Casey Newton (born June 19, 1980) is an American technology journalist,[2] a former senior editor at The Verge,[3] and the founder of, and writer for, the Platformer newsletter.[2]

Casey Newton
Born (1980-06-19) June 19, 1980 (age 43)
EducationB.S.J., Northwestern University
OccupationJournalist
Websitecnewton.org

Career edit

Newton had been covering the Arizona State Legislature for The Arizona Republic, with an interest in technology as a hobby. Kristin Go, a former coworker at The Arizona Republic, invited him to work at the San Francisco Chronicle to cover tech companies and new technology.[4][3] Later, he was a blogger and senior writer for CNET[5][3] until 2013. Afterward, between 2013 and 2020, he covered Silicon Valley at The Verge[6][2] and became a senior editor.[3] During his time at The Verge, he wrote a daily newsletter called The Interface.[7][8] His reporting on the effects of content moderation on workers (resulting in PTSD[9]) has led to a contracting company cutting ties with Facebook.[10]

Platformer edit

In 2020, he left to create his own freemium newsletter on Substack called Platformer,[6][2][11] with the paid subscription costing US$10 per month.[4] Substack incentivized authors with advances, which Newton turned down, but accepted healthcare stipends.[2] As of January 2024, Platformer had 170,000 subscribers to the free edition.[12] In January 2024, Newton decided to move Platformer off Substack to Ghost, in response to Substack's policies and handling of pro-Nazi publications on its platform.[13]

Hard Fork edit

In late 2022, he began a weekly technology news podcast for the New York Times, called Hard Fork, co-hosting with Kevin Roose.[14] Roose, in 2021, praised Newton with having "opinions [that] hold sway among social media executives".[15]

Personal life edit

Casey Newton was born on June 19, 1980.[16][6] Newton is gay[17] and lives in San Francisco.[16] He graduated from Northwestern University in 2002 with a Bachelor of Journalism.[18]

References edit

  1. ^ Roose, Kevin; Newton, Casey (September 8, 2023). "Escape From Burning Man + Musk vs. the A.D.L. + Listener Questions". The New York Times (Podcast). Retrieved September 9, 2023. I don't know what prep school you went to, but on the mean streets of La Habra, California, they offered Spanish and French.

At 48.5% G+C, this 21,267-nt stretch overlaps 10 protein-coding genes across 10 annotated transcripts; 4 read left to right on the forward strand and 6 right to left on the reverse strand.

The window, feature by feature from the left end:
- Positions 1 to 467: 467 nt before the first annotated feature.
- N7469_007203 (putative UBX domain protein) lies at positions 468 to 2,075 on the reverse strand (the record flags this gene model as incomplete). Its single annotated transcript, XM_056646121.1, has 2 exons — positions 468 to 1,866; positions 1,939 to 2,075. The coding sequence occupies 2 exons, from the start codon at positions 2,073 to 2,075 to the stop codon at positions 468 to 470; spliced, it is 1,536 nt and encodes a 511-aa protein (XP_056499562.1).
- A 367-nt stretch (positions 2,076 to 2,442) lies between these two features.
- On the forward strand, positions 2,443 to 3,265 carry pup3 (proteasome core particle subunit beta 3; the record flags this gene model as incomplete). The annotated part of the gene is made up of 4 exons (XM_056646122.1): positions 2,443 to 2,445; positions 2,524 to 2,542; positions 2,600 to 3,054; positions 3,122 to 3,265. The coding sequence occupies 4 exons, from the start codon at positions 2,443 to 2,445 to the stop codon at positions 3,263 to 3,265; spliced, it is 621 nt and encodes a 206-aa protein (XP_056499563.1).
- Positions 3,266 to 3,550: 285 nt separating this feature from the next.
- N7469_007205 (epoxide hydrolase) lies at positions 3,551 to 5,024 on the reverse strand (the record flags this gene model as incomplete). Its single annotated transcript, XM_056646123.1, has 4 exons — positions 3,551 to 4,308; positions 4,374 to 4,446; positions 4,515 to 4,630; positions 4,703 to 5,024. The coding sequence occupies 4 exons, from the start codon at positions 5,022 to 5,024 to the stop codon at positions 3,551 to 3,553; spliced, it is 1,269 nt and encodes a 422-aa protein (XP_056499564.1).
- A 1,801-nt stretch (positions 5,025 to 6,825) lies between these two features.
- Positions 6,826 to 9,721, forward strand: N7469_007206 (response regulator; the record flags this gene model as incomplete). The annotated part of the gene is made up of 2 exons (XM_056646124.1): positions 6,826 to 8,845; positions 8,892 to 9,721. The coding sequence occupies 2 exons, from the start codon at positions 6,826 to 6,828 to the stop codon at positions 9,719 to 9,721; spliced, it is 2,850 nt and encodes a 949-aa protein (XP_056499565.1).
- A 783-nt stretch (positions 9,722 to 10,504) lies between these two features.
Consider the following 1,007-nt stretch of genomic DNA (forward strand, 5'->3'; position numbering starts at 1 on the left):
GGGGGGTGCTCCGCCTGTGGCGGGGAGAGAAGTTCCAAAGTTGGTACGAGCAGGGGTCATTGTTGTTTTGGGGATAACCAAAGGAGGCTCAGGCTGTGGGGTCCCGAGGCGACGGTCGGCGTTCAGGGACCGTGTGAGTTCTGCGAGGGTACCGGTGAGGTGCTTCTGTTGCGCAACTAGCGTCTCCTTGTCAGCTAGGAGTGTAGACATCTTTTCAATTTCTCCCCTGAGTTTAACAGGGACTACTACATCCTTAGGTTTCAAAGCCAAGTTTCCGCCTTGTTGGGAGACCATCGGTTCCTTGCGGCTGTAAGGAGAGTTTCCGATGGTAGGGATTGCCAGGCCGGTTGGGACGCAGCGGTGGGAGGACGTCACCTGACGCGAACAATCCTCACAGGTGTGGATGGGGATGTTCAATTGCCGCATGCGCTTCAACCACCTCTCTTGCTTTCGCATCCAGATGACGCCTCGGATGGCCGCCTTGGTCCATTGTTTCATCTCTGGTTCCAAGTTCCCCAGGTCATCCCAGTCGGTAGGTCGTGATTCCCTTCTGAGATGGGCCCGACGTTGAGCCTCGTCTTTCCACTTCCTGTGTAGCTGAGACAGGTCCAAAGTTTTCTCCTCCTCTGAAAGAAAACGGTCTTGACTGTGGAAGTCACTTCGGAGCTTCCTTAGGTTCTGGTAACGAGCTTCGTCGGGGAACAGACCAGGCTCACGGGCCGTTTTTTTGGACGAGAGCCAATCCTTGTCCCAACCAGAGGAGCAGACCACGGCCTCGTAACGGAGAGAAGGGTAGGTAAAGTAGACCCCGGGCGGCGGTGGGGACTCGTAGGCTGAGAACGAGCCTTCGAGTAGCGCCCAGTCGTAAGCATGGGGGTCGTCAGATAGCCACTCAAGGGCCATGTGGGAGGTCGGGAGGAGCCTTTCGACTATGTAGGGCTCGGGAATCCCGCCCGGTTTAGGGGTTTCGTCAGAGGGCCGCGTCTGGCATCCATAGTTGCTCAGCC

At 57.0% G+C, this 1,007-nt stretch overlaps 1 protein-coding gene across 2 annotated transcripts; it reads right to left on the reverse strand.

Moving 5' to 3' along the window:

2. ^ a b c d e Wiener, Anna (December 28, 2020). "Is Substack the Media Future We Want?". The New Yorker. Retrieved November 18, 2022.
  3. ^ a b c d Ingram, Mathew (August 14, 2019). "Casey Newton on dismantling the platforms and taking Facebook's cash". Columbia Journalism Review. Retrieved November 17, 2022.
  4. ^ a b Goodykoontz, Bill (March 20, 2022). "How a former Arizona Reporter Launched Silicon Valley's Most Coveted Newsletter". The Arizona Republic. Retrieved November 18, 2022.
  5. ^ Diamond, Stephanie (2013). The Visual Marketing Revolution. Pearson Education. p. 288. ISBN 9780133259674.
  6. ^ a b c Tracy, Marc (September 23, 2020). "Journalists Are Leaving the Noisy Internet for Your Email Inbox". New York Times. Retrieved November 17, 2022.
  7. ^ Isaac, Mike (March 19, 2019). "The New Social Network That Isn't New at All". New York Times. Retrieved November 17, 2022.
  8. ^ "'Something really important is happening': Casey Newton on going solo with a paid newsletter". What’s New in Publishing | Digital Publishing News. October 15, 2020. Retrieved November 17, 2022.
  9. ^ McClennan, Mark W. (November 16, 2022). "Competition". Ethical Voices. Business Expert Press. ISBN 9781637424193.
  10. ^ Hertz, Noreena (2021). The Lonely Century. Crown. p. 308. ISBN 9780593135839.
  11. ^ Smith, Ben (April 11, 2021). "Why We're Freaking Out About Substack". New York Times. Retrieved November 17, 2022.
  12. ^ Lorenz, Taylor; Oremus, Will (January 12, 2024). "Substack's woes deepen as tech blog leaves over Nazi content". Washington Post. ISSN 0190-8286. Retrieved January 12, 2024.
  13. ^ Peters, Jay (January 11, 2024). "Substack keeps the Nazis, loses Platformer". The Verge. Retrieved January 12, 2024.
  14. ^ Linder, Emmett; Diamond, Sarah (October 28, 2022). "A Podcast for an Ever-Changing Tech Industry". New York Times. Retrieved November 17, 2022.
  15. ^ Roose, Kevin (January 7, 2021). "The President Is Losing His Platforms". New York Times. Retrieved November 17, 2022.
  16. ^ a b "Casey Newton (@CaseyNewton)". Twitter. Retrieved November 17, 2022.
  17. ^ Casey Newton [@CaseyNewton] (November 17, 2022). "Ugh now I have to go back to telling people I'm gay the old fashioned way (changing my profile pic to the NOH8 one from 2009)" (Tweet). Retrieved November 17, 2022 – via Twitter.
  18. ^ Cramer, Jude (October 26, 2020). "Q&A with Casey Newton (BSJ02), Founder of Platformer". Northwestern Alumni Magazine. Retrieved November 17, 2022.

External links edit